The coffee plant is an evergreen tree or bush which is grown commercially in tropical climates throughout the world. The coffee plant requires not only hot climate but a high rainfall, rich soil and relatively high altitude. The coffee beans are green in colour which turns red when ripe. Each berry contains one or two greying seeds covered with a thin membrane. The berries should be picked when ripe, unripe berries give defective beans and overripe ones are difficult to beat to a pulp.
The three main varieties of coffee plants are -
Coffee Arabica : which supplies the largest and the best quality of coffee beans.
Coffee Robusta : produces medium size beans of average quality.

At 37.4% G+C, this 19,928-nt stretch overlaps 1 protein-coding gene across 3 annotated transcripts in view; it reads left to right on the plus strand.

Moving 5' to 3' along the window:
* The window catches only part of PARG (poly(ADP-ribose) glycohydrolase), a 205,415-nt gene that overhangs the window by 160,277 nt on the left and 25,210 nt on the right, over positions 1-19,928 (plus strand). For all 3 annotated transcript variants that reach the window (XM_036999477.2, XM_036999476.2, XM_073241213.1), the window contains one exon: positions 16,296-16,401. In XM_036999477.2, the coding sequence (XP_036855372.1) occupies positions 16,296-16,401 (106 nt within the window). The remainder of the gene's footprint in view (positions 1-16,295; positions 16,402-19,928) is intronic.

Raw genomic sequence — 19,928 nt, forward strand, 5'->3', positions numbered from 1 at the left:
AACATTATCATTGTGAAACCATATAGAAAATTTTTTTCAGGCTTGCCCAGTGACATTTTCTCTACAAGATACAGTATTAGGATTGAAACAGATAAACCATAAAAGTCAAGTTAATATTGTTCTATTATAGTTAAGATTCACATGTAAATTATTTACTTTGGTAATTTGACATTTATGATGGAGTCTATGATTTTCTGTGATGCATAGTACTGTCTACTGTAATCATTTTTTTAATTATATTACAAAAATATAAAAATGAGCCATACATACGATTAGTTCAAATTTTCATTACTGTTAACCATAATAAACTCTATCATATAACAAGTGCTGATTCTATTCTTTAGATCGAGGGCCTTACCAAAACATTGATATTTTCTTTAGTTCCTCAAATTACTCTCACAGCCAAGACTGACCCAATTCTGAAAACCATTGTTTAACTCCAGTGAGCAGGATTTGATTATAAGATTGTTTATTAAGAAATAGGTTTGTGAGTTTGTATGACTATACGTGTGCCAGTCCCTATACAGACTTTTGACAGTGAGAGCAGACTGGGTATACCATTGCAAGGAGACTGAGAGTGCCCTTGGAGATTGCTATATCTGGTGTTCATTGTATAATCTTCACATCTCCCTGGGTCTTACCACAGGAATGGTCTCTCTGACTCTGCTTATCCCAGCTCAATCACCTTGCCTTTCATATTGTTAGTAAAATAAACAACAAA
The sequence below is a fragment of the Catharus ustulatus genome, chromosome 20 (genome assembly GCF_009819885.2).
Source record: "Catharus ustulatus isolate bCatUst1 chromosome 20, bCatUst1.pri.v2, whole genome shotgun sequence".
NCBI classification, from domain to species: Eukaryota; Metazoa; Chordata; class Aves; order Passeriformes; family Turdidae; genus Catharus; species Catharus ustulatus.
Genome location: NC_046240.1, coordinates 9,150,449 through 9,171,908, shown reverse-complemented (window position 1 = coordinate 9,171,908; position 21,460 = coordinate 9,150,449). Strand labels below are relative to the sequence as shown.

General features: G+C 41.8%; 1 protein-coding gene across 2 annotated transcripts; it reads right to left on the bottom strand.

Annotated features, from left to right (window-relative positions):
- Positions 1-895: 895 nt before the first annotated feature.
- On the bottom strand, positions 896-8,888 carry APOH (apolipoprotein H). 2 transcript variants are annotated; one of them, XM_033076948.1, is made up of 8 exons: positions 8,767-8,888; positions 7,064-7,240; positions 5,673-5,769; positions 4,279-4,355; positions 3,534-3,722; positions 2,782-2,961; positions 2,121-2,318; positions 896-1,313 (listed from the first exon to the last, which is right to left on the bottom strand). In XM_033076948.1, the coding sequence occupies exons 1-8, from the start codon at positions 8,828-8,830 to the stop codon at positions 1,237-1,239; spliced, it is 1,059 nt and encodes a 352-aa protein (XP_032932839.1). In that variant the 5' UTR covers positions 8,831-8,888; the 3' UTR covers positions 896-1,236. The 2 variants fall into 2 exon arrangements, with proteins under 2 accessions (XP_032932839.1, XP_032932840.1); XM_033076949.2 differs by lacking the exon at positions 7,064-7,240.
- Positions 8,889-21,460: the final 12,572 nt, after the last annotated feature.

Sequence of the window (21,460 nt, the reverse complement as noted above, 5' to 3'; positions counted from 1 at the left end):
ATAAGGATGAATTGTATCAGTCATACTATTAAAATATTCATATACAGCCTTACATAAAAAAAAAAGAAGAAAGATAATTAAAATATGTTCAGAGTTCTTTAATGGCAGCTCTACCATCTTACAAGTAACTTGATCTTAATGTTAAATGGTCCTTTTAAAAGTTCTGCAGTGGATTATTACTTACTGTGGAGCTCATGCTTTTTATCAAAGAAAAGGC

Coffee Liberica : produces the beans of still lower quality.
Preparation and Use
Coffee should be freshly roasted and ground. If it is not possible coffee powder should be brought in small quantities and stored in air tight container free from moisture.
Coffee should be freshly brewed.
Some metals spoil the flavour and hence stainless steel or glassware should be preferred.
The water should be soft and heated to approximately 85C or 95C.
In making coffee the goal is to extract the maximum amount of caffiene but the minimum amount of tannin and to have a clear infusion.
Conserving and Storing
Since the flavouring oils are highly volatile, some flavour is lost after roasting and then again after grinding.
Coffee powder must be vacuum packed or stored in sealed air tight container.